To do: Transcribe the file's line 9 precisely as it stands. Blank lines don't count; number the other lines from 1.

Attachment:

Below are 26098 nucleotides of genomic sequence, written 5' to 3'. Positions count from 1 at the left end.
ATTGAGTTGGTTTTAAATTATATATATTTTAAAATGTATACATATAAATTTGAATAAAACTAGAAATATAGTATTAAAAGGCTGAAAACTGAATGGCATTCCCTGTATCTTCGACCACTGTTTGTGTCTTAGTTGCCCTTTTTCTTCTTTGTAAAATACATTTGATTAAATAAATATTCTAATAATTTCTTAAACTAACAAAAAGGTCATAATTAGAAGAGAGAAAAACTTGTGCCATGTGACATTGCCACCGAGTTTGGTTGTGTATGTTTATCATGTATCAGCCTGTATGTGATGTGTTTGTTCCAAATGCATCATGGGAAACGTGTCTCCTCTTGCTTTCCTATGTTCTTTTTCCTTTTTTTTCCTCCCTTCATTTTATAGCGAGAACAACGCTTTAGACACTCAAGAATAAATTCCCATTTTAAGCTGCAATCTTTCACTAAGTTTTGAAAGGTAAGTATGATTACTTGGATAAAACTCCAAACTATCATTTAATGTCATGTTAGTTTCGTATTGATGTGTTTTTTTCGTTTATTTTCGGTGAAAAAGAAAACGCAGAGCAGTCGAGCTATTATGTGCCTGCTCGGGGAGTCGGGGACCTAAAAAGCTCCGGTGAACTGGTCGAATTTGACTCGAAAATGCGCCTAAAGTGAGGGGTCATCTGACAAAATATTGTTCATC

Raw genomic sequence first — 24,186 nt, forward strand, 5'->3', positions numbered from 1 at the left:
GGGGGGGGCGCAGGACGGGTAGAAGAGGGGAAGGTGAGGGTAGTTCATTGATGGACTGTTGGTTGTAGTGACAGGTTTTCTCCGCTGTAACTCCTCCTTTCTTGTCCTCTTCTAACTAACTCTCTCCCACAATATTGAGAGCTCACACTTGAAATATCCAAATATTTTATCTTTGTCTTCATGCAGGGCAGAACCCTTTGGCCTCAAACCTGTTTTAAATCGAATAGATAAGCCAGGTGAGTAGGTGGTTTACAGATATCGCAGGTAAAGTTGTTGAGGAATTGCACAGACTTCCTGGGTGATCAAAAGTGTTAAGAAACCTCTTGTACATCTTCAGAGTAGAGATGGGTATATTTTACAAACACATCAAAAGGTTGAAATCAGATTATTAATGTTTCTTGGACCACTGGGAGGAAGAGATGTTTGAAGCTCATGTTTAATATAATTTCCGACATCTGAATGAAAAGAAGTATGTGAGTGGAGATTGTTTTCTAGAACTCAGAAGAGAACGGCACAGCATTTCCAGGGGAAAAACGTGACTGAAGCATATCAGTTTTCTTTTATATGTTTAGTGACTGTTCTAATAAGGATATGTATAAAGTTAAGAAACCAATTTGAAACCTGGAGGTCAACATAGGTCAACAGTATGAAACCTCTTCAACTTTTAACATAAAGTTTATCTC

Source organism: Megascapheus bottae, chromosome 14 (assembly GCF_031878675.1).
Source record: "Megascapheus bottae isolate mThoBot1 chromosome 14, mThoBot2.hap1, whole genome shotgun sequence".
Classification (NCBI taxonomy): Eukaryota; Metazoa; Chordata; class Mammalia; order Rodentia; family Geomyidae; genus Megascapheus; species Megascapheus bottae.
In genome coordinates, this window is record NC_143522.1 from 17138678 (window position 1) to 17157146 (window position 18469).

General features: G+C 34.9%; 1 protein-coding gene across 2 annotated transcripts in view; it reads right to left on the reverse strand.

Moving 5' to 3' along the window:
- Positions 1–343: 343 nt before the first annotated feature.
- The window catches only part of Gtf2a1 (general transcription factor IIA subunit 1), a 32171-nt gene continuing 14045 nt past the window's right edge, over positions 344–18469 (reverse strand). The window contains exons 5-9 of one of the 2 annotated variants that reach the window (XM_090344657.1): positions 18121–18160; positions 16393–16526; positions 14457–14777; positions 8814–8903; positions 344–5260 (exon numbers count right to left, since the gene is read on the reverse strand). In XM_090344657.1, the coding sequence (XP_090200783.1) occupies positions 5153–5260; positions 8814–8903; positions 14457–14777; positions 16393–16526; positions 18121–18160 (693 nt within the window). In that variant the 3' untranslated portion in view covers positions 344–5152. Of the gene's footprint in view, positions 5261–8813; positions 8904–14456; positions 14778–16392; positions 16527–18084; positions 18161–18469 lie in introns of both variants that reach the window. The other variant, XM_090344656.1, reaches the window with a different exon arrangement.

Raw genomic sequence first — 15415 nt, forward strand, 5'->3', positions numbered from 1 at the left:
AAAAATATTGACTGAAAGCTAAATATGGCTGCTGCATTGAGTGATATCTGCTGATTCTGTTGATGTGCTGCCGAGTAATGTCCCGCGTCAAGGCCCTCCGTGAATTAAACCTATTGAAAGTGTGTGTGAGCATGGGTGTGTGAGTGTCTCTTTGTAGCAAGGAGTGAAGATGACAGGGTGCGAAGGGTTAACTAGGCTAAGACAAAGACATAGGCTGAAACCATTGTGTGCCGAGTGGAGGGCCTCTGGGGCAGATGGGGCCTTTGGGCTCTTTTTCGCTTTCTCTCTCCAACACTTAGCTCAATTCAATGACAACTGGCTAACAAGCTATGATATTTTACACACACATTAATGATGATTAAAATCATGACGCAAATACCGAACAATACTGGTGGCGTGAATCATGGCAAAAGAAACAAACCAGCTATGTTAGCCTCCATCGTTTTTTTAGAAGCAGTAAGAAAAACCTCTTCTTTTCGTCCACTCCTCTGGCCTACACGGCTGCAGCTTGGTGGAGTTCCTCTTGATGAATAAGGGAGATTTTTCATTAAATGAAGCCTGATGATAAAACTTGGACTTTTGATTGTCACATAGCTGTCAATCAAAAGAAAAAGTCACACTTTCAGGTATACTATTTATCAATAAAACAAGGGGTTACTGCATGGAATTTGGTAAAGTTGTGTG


General features: G+C 34.9%; 1 protein-coding gene across 2 annotated transcripts in view; it reads right to left on the reverse strand.